Montreal, from a foodie’s perspective

One word on everyone’s mind when you think about Canadian food, is poutine. Well, that and maple syrup. Speaking of which, did you know that Quebec produces about 70% of global maple syrup production? I didn’t know that either! That also explains why almost all Quebecois desserts are doused in the sugary substance. Interesting, eh?

One of those would be la tire sur la neige, also known as Canadian maple taffy. As my very limited command of French has taught me, sur la neige literally means “on top of snow”. How it’s made is that boiled maple syrup is poured on top of snow, and wrapped around a wooden popsicle stick once it cools a little, making a golden gooey mass of maple-y goodness. Just be careful not to get it in your hair though! I learnt that the hard way.

La banquise is one of the most popular poutine places in Montreal, and once I had tried it, I completely understood why. Poutine piled high with other toppings like guacamole, drowning in heaps and heaps of gravy and cheese curds… It makes a foodie like me weep. Standing in the freezing cold to get a table was totally worth it for a treat like this.

When my friends and I headed down to Quebec City that one weekend in February, we stumbled across a cute little restaurant that served only Quebecois food. Of course we had to try Quebec dishes while in the old town! Pâté chinois, oddly translated to Chinese pie, is a Quebec style shepherd’s pie. The one that I had the luck to try looked like a deconstructed version of the traditional dish, with the stewed beef resting on a bed of buttery mashed potatoes and a glorious side of preserved cherry tomatoes. It was truly the stuff of gods.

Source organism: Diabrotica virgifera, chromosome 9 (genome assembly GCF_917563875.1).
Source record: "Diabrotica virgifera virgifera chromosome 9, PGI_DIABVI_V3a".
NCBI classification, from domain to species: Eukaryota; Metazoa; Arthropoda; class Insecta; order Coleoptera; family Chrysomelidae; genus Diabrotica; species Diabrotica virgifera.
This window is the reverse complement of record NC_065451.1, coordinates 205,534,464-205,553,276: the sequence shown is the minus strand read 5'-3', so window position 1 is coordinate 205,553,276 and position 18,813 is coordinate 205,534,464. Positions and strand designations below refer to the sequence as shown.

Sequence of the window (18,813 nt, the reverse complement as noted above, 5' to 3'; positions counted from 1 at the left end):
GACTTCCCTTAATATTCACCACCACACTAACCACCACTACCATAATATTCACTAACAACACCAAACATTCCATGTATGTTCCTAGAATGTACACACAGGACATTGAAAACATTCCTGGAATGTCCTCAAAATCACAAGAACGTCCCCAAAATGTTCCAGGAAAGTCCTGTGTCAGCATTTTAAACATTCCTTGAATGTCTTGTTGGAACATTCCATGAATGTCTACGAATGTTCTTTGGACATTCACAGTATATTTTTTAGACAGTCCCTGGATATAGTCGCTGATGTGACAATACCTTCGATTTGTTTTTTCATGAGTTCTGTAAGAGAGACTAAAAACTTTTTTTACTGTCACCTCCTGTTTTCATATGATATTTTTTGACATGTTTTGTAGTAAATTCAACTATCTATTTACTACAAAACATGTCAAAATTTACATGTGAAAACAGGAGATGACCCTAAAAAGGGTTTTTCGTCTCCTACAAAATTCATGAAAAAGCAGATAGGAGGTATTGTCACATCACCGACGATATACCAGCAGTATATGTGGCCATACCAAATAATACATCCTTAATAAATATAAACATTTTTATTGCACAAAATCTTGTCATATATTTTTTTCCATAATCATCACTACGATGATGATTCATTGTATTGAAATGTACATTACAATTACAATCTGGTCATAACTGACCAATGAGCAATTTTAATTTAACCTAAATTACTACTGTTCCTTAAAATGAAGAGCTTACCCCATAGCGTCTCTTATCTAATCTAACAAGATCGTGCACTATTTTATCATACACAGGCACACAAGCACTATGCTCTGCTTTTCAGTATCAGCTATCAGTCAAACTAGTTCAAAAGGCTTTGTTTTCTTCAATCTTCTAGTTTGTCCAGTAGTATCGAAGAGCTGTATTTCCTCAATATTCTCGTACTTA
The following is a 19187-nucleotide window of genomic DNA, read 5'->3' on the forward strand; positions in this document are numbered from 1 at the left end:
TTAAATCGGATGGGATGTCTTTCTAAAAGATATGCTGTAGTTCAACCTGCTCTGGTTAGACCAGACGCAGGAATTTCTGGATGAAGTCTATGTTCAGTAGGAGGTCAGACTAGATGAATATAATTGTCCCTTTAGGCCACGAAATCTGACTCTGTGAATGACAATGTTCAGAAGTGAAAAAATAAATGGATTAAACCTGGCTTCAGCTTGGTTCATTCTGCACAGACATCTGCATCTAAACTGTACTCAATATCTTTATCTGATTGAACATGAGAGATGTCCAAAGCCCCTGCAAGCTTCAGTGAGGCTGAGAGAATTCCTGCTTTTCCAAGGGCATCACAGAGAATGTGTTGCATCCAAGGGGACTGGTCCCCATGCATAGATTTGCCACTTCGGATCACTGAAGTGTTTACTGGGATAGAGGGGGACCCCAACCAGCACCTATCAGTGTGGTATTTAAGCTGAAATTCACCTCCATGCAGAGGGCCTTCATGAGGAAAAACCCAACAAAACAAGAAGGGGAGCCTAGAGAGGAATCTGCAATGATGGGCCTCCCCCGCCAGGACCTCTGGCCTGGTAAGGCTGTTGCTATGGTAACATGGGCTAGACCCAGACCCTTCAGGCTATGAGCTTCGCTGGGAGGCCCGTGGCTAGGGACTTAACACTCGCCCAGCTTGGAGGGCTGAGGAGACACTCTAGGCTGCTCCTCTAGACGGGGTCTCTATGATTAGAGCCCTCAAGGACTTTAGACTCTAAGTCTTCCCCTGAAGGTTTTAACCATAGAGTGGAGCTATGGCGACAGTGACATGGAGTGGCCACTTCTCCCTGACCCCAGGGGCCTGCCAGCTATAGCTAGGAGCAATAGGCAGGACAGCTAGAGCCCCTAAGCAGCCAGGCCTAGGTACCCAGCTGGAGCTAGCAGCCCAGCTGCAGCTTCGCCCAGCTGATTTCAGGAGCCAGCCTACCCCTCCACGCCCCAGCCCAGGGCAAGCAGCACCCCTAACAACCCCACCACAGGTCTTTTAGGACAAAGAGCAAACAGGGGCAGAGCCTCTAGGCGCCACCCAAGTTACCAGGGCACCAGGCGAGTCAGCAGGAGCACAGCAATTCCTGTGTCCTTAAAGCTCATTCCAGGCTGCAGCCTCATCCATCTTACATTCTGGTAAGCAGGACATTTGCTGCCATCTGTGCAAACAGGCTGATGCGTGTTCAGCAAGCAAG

Ah, so many dishes, so little time. It was a pleasure to have experienced all that I have.

Saying goodbye

This was not how it was supposed to end. I was supposed to have stayed with everyone till the end of April, before bidding goodbye to a time well spent in Canada. Unfortunately, life had other planes in store for me, and the pandemic saw me flying back to the opposite end of the world, bypassing Manchester altogether.

Now, I am back home, back in sunny Singapore. Things could not be more different here.

You know, I’ve always had an affinity for islands. Born and raised on my island country, I moved to the UK for my studies about two years back. Then for exchange, I went to Montreal, also situated on another island. Despite being islands, all three places have been vastly different for me. Going from Montreal, where I only saw the streets start to clear themselves of snow when it hit mid-March, to Singapore, where we don’t even have the four seasons. It may sound crazy, but I miss that constant snowy weather that we had in Montreal. Now, I turn on the air-conditioning in my room everyday in a bid to refrigerate myself, very unlike how I would crank up the radiator in Montreal to remind myself of Singapore. They say absence makes the heart grow fonder, and in this moment I cannot think of anything truer.